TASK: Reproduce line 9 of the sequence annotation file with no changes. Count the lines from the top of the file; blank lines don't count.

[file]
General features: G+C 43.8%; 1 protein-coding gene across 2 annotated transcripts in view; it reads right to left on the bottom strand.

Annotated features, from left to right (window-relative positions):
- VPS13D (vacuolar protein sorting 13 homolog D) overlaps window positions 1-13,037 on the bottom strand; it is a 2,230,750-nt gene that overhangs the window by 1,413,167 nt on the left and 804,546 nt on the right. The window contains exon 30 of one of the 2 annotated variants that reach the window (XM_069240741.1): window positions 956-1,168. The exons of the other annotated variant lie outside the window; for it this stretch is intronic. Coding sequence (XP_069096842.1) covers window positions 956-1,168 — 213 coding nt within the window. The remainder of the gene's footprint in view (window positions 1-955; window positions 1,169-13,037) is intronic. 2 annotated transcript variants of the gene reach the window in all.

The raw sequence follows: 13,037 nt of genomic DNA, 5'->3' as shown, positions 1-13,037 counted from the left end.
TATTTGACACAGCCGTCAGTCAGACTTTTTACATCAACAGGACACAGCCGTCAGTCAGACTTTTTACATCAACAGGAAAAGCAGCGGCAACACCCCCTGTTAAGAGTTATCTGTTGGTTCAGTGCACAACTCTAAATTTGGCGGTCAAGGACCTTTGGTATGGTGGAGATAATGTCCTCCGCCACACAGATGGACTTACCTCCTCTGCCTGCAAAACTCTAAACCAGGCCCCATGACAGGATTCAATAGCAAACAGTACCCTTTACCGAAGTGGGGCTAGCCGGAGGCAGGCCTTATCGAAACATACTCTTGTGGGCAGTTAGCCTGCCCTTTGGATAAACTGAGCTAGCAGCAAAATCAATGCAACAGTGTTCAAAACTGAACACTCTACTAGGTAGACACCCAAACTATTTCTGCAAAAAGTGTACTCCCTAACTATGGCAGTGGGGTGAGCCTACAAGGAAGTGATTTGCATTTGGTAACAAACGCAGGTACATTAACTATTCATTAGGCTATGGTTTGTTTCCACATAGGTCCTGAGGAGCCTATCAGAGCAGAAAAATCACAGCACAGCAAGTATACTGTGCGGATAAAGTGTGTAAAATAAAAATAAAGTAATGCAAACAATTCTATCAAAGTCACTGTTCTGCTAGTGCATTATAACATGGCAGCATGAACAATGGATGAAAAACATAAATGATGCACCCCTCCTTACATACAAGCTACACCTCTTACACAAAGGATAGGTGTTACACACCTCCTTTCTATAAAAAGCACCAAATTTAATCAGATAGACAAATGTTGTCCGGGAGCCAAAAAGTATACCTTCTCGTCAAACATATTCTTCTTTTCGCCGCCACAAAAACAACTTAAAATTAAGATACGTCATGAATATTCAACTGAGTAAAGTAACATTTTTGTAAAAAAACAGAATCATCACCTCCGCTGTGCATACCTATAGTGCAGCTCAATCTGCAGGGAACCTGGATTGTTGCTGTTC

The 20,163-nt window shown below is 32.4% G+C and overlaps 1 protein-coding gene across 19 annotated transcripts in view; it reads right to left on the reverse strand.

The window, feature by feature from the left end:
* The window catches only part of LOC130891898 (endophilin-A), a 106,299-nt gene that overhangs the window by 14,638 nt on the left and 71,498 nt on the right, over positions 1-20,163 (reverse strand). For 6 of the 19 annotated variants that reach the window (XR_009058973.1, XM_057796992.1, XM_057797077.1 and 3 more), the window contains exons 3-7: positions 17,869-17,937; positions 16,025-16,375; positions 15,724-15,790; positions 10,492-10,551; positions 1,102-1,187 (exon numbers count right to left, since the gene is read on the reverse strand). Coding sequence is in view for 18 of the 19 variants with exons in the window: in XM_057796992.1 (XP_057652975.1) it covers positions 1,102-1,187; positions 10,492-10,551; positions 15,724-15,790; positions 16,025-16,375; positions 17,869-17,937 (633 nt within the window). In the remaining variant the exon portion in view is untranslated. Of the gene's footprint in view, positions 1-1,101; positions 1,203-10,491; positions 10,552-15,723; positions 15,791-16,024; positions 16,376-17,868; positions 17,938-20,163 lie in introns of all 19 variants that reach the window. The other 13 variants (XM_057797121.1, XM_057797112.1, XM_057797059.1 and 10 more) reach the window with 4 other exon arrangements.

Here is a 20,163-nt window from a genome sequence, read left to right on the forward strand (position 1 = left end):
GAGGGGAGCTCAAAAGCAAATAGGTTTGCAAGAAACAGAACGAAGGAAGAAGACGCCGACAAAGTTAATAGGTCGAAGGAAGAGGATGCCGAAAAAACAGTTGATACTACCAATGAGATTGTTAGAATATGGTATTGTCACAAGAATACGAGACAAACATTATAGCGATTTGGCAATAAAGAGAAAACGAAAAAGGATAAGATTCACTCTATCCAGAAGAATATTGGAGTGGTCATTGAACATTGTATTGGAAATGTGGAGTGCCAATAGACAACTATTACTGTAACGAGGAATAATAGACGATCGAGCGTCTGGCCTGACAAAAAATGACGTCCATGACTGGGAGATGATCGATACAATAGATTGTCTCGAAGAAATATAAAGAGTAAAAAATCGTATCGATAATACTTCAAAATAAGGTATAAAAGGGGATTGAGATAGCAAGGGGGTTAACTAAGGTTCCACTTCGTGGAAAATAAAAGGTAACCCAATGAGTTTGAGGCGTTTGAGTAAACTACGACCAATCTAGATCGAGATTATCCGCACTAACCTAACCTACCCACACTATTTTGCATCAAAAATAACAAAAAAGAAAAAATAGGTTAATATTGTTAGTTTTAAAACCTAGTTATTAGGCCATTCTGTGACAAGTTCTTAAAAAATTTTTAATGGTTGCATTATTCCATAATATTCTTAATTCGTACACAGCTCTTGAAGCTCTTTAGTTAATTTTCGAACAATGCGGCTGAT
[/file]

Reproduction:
Here is a 20,163-nt window from a genome sequence, read left to right on the forward strand (position 1 = left end):